Saving Lennox – The Dangerous Dogs (Northern Ireland) Order 1991

I’ve been faced with a dillemma today. Something I will never shy away from with this diary is speaking my mind, my opinions and views are purely that. Mine. I realise that some people may have differing views and as this diary is to help me raise funds for vet school possibly offending potential supporters is a slight concern. I however hope that people support me because I am strong willed, dedicated and committed to improving animal welfare and being a voice for those without their own. I do try to steer clear of politics as much as I can however I seem to be encountering them more and more often.

With that out of the way I have been following the case of Lennox over the past year. Over the past few days the Save Lennox campaign has been getting major attention and stealing my Twitter timeline. Lennox is a family pet in Belfast, with no history of violence who was seized by Belfast City Council on the 19th May 2010 under The Dangerous Dogs (Northern Ireland) Order 1991.

The Pit Bull was originally bred for a “gambling” sport where bulldogs were set upon a Bull in a pit whilst people placed bets. Obviously these dogs were bred to maximise agression, strength and a high pain tolerance. This inhumane sport was banned in 1835, and breeders then turned their attention to dog fighting. With so many dogs being bred for violence it was likely to backfire and in the late 1980’s it did with many dog attacks on humans. The Government rushed to act and introduced the Dangerous Dogs Act 1991 naming four breeds as dangerous. The pit bull terrier was one (the Japanese tosa, Dogo Argentino and Fila Brasileiro are the others), and the legislation left it open to the interpretation of a court based on physical characteristics. The only defence is the owner being able to prove the dogs linage.

In order to avoid complete outrage with the many pit bulls owned as pets the government implemented strict control measure requirements including the dog being muzzled and kept on a lead in public places, micro-chipping, having 3rd party insurance, and mandatory neutering. Obviously by doing this the aim was preventing these dogs breeding and so causing the extinction of the breed in the UK. These dogs also had to be registered on the Index of Exempted Dogs maintained by DEFRA on behalf of the government. Owners were given only a short period of time to voluntarily register their dogs onto this register which closed in 1991. Any dog not on this register is illegal and is subject to be seized and ordered destroyed (aka killed) by the courts.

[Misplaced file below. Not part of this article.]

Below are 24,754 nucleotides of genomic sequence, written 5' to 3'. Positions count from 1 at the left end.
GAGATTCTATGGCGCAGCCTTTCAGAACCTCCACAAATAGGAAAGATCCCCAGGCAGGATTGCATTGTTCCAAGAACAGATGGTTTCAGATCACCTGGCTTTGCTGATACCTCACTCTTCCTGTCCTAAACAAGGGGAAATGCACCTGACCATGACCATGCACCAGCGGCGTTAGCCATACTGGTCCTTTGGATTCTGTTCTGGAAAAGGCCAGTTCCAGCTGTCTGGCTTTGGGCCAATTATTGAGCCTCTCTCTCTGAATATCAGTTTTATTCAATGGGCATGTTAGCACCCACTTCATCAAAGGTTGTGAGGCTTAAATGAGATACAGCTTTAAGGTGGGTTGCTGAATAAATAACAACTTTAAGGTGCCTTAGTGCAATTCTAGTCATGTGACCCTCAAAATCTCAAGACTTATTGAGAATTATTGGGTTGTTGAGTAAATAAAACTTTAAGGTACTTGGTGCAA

In 1997 new legislation was introduced in the UK with the Dangerous Dogs (Amendment) Act 1997, which reopended the Index of Exempted Dogs and gave courts the ability to use their discretion on a case by case basis. This legislation however did not reach Northern Ireland…

Back to today and a family pet that looks like a banned breed, with no record of violence that has simply been condemned to die because of decisions made 21 years ago. Actually we can even go further and say because of decisions made 100’s of years by humans to breed dogs for blood sports. You notice both of these are not problems with the breed, or the dog, but with human decisions?

Now the owners of Lennox have challenged this legally through several different courts all with the same judgement of death. Sadly the legislation gives only the one outcome, and even if a judge was logical their hands would be tied to the same outcome. Whilst it may not be a perfect system allowing judges to change laws would bring anarchy to the country. However there should be a system of regular review and refinement to ensure that legislation is working in the way it was intended.

Now the interesting part is trying to prove that Lennox is not a pit bull type, it doesn’t matter if Lennox is a purebred as the legislation covers all cross-breeds and mongrels. Generally in court the prosecution generally has the burden of proof, however in the case of Dangerous Dogs this has shifted so it down to the owner to prove the dog isn’t a pit bull type. This has been challenged in the European Court and found to be lawful. There are currently no genetic tests that can be used to definitely determine a dogs breed, so it is purely down to the physical characteristics.

With Lennox the solution that has been proposed other than having the legislation updated (which to me is pure common sense) is that an American rescue organisation will take Lennox back to the United States where such breeds are legal. Whilst there are systems in place for deporting humans, there is no such system currently for animals… Lennox is scheduled for death within the next week, is there any hope? There is a petition with at this point in time 187,000+ signitures (it only takes 100,000 in the UK to force parliment to discuss a issue…), international social media outrage, yet a lack of media coverage in the UK. With social media driving revolutions I believe social media can save a dog!

I have avoided including any claims I could not find solid reference for, however according to the official SaveLennox.co.uk website Belfast City Council made numerous mistakes, are keeping Lennox in unsuitable accomodation, and have acted unlawfully on several occasions.

Please sign and support the petition here: http://www.savelennoxpetition.co.uk/

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